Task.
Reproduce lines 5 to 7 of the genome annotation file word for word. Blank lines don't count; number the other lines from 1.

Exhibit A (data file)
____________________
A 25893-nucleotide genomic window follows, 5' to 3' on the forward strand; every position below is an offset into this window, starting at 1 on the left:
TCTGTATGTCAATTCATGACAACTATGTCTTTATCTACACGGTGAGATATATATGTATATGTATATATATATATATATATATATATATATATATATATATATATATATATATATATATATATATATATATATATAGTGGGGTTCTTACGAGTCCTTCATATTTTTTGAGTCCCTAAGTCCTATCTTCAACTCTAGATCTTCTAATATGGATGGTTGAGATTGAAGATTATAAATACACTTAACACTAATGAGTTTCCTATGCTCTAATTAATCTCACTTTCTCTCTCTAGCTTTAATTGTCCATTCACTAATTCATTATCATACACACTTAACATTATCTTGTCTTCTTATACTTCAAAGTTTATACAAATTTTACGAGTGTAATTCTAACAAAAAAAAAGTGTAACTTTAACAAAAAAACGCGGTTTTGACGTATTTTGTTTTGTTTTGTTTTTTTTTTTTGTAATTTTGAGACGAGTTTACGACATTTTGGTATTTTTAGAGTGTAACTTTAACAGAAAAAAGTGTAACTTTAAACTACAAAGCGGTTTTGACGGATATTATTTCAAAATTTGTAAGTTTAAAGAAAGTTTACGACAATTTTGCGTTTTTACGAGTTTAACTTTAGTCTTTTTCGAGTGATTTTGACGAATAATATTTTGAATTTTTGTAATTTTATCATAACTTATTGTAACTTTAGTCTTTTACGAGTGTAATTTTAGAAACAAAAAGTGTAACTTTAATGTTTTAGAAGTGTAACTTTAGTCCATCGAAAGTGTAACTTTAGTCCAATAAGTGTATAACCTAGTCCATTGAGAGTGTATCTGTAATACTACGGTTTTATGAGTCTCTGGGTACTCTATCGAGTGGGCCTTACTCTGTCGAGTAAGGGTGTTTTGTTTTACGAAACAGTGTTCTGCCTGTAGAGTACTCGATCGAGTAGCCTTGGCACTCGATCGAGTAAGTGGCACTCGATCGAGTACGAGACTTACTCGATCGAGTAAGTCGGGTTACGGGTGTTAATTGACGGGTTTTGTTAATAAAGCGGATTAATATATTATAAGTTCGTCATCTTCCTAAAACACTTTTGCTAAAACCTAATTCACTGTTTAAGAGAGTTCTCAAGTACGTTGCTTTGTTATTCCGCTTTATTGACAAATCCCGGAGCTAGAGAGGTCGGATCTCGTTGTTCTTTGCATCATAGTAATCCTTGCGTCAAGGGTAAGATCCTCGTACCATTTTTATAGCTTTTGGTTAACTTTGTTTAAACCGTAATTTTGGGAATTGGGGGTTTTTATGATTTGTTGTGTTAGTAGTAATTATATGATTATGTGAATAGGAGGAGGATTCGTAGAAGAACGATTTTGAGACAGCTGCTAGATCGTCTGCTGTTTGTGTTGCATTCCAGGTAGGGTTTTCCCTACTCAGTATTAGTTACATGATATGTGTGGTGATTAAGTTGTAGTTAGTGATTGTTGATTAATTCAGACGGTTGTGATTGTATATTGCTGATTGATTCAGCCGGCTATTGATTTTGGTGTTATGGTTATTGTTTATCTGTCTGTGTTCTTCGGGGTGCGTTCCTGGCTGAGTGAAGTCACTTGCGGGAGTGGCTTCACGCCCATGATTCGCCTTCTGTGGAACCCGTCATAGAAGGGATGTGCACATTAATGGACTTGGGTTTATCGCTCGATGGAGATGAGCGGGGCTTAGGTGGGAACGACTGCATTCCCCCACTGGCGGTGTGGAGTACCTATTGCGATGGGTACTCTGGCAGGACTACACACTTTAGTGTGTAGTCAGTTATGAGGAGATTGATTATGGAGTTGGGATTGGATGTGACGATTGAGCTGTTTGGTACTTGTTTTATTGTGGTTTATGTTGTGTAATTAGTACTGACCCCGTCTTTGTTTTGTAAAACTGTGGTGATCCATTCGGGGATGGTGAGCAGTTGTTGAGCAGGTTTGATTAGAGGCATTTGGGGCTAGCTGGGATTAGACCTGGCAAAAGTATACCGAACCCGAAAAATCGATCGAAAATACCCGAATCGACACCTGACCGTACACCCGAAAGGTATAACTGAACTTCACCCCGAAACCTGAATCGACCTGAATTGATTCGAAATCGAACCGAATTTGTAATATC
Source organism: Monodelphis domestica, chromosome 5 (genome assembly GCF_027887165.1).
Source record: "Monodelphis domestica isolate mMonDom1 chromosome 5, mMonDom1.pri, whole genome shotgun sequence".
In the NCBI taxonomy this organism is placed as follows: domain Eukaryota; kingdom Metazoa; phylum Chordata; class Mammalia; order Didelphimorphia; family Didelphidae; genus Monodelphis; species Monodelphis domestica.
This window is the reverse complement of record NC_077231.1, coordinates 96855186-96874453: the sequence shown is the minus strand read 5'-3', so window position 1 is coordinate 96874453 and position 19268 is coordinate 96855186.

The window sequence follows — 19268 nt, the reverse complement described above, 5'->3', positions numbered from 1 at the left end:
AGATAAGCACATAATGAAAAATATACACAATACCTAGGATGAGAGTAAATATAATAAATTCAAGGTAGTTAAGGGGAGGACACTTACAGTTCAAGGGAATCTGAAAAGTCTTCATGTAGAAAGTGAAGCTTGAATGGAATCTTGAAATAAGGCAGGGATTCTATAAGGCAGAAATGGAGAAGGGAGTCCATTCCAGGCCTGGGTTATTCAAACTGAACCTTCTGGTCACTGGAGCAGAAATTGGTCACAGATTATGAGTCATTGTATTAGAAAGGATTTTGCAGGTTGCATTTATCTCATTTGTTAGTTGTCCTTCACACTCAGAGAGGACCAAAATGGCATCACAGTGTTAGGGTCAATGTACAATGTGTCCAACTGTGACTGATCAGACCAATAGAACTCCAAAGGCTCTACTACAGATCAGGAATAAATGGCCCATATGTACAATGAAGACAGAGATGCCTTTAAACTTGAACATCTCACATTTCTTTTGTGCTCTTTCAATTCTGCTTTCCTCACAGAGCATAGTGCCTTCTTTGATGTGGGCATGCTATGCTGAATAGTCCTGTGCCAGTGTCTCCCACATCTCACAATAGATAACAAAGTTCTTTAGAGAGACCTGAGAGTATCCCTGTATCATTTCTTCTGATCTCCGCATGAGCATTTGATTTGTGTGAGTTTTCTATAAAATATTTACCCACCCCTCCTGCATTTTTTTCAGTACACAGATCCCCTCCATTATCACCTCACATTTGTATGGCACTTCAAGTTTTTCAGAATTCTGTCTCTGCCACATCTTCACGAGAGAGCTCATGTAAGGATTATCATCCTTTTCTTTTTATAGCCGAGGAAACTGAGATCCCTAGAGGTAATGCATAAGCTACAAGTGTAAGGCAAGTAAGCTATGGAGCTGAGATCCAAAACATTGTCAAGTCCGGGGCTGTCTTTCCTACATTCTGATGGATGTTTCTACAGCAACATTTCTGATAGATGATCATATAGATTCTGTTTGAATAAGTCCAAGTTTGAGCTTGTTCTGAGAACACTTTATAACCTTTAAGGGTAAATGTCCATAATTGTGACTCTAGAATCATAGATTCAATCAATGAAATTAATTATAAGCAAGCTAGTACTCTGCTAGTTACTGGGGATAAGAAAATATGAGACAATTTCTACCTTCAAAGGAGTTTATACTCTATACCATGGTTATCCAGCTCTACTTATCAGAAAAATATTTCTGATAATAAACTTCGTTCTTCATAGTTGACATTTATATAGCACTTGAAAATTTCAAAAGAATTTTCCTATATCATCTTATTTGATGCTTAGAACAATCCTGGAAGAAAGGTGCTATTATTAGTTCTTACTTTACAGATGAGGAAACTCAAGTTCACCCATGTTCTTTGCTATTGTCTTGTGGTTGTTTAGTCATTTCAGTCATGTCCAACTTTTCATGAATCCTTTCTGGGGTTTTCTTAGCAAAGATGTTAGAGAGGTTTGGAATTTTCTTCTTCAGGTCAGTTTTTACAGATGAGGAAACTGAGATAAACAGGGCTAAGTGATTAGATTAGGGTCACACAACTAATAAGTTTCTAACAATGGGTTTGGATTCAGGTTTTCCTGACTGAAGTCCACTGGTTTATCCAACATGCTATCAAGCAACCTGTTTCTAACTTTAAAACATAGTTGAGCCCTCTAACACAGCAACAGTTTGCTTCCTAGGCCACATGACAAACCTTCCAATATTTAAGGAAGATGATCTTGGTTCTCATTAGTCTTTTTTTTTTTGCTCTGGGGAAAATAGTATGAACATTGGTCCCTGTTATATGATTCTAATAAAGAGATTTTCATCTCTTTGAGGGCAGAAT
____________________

In the NCBI taxonomy this organism is placed as follows: domain Eukaryota; kingdom Metazoa; phylum Chordata; class Mammalia; order Didelphimorphia; family Didelphidae; genus Monodelphis; species Monodelphis domestica.
This window is the reverse complement of record NC_077231.1, coordinates 96855186-96874453: the sequence shown is the minus strand read 5'-3', so window position 1 is coordinate 96874453 and position 19268 is coordinate 96855186.

The window sequence follows — 19268 nt, the reverse complement described above, 5'->3', positions numbered from 1 at the left end: